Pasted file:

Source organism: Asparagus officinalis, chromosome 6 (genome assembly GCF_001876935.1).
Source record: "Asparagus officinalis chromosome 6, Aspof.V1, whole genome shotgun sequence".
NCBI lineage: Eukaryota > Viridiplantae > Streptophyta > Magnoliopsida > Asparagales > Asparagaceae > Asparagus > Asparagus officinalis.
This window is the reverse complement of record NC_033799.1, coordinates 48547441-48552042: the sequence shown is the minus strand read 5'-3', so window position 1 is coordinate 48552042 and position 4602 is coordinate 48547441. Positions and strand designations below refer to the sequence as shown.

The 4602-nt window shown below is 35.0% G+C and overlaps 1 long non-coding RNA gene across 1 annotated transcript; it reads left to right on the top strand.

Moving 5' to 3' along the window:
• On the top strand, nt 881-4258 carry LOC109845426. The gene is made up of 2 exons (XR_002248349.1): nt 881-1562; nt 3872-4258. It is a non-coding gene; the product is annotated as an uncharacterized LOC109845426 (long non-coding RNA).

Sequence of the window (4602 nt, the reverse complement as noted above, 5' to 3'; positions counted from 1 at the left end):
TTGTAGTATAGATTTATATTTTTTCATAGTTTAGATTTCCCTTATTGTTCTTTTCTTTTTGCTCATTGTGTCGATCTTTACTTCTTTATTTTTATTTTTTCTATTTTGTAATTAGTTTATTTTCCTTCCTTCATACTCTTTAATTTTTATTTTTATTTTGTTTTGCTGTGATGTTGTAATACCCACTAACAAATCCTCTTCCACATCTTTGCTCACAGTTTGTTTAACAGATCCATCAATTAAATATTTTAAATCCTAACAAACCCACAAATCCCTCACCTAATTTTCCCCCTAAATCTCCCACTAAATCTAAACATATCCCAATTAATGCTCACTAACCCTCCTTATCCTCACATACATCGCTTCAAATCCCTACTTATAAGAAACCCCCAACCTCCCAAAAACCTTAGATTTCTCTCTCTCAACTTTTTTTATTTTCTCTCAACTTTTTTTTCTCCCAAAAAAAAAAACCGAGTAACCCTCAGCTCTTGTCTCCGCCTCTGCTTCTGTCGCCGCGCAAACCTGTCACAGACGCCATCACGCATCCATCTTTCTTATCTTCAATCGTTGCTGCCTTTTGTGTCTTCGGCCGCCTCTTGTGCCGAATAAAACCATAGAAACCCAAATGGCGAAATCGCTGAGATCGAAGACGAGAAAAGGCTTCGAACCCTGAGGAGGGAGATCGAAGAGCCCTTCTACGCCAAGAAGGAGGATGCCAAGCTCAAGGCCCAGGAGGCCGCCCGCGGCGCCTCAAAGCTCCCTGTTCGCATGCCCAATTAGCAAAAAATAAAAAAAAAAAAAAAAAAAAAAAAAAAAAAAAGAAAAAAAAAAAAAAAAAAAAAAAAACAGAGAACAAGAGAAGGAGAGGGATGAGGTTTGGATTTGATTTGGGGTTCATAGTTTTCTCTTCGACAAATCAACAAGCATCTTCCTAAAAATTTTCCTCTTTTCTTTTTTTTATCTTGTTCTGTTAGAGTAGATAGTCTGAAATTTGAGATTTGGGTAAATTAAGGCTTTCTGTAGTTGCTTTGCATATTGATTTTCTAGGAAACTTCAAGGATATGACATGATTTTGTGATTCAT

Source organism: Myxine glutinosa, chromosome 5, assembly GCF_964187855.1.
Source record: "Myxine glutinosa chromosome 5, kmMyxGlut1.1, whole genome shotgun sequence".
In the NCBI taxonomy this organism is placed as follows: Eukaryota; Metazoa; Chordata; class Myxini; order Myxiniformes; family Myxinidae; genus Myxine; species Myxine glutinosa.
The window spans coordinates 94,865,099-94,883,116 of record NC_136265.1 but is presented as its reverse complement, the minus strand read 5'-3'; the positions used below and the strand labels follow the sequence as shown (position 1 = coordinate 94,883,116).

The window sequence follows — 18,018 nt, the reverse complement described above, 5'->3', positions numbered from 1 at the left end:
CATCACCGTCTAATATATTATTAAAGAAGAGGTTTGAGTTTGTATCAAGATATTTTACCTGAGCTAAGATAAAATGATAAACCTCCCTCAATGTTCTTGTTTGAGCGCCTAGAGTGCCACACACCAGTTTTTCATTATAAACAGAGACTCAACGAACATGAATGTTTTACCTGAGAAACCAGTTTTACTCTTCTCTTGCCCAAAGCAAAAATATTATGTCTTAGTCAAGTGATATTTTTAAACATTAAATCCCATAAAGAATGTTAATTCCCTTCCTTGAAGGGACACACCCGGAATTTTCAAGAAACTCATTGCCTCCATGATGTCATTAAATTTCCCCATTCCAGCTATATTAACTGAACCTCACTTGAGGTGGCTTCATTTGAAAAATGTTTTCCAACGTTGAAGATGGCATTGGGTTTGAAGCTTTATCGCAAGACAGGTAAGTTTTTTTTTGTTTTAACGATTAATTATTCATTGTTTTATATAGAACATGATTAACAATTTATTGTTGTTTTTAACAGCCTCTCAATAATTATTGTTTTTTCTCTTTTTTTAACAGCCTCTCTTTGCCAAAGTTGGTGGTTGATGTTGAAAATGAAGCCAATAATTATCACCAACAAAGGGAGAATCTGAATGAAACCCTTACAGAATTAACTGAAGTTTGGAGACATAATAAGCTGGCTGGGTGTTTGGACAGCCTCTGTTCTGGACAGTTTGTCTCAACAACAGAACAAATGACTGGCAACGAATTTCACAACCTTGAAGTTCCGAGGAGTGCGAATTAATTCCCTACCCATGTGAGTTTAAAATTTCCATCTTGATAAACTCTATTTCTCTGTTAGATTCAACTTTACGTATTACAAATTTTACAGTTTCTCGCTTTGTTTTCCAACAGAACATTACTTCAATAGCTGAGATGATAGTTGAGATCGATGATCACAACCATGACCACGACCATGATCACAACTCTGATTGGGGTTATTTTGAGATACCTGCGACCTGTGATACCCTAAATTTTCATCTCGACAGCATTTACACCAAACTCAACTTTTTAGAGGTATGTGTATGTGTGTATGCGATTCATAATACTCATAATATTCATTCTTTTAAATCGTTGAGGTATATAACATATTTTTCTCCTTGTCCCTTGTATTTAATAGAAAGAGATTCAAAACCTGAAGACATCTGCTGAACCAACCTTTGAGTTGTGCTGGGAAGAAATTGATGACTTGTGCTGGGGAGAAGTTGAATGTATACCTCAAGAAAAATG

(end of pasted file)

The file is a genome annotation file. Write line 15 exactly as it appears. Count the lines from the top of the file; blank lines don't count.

CATCACCGTCTAATATATTATTAAAGAAGAGGTTTGAGTTTGTATCAAGATATTTTACCTGAGCTAAGATAAAATGATAAACCTCCCTCAATGTTCTTGTTTGAGCGCCTAGAGTGCCACACACCAGTTTTTCATTATAAACAGAGACTCAACGAACATGAATGTTTTACCTGAGAAACCAGTTTTACTCTTCTCTTGCCCAAAGCAAAAATATTATGTCTTAGTCAAGTGATATTTTTAAACATTAAATCCCATAAAGAATGTTAATTCCCTTCCTTGAAGGGACACACCCGGAATTTTCAAGAAACTCATTGCCTCCATGATGTCATTAAATTTCCCCATTCCAGCTATATTAACTGAACCTCACTTGAGGTGGCTTCATTTGAAAAATGTTTTCCAACGTTGAAGATGGCATTGGGTTTGAAGCTTTATCGCAAGACAGGTAAGTTTTTTTTTGTTTTAACGATTAATTATTCATTGTTTTATATAGAACATGATTAACAATTTATTGTTGTTTTTAACAGCCTCTCAATAATTATTGTTTTTTCTCTTTTTTTAACAGCCTCTCTTTGCCAAAGTTGGTGGTTGATGTTGAAAATGAAGCCAATAATTATCACCAACAAAGGGAGAATCTGAATGAAACCCTTACAGAATTAACTGAAGTTTGGAGACATAATAAGCTGGCTGGGTGTTTGGACAGCCTCTGTTCTGGACAGTTTGTCTCAACAACAGAACAAATGACTGGCAACGAATTTCACAACCTTGAAGTTCCGAGGAGTGCGAATTAATTCCCTACCCATGTGAGTTTAAAATTTCCATCTTGATAAACTCTATTTCTCTGTTAGATTCAACTTTACGTATTACAAATTTTACAGTTTCTCGCTTTGTTTTCCAACAGAACATTACTTCAATAGCTGAGATGATAGTTGAGATCGATGATCACAACCATGACCACGACCATGATCACAACTCTGATTGGGGTTATTTTGAGATACCTGCGACCTGTGATACCCTAAATTTTCATCTCGACAGCATTTACACCAAACTCAACTTTTTAGAGGTATGTGTATGTGTGTATGCGATTCATAATACTCATAATATTCATTCTTTTAAATCGTTGAGGTATATAACATATTTTTCTCCTTGTCCCTTGTATTTAATAGAAAGAGATTCAAAACCTGAAGACATCTGCTGAACCAACCTTTGAGTTGTGCTGGGAAGAAATTGATGACTTGTGCTGGGGAGAAGTTGAATGTATACCTCAAGAAAAATG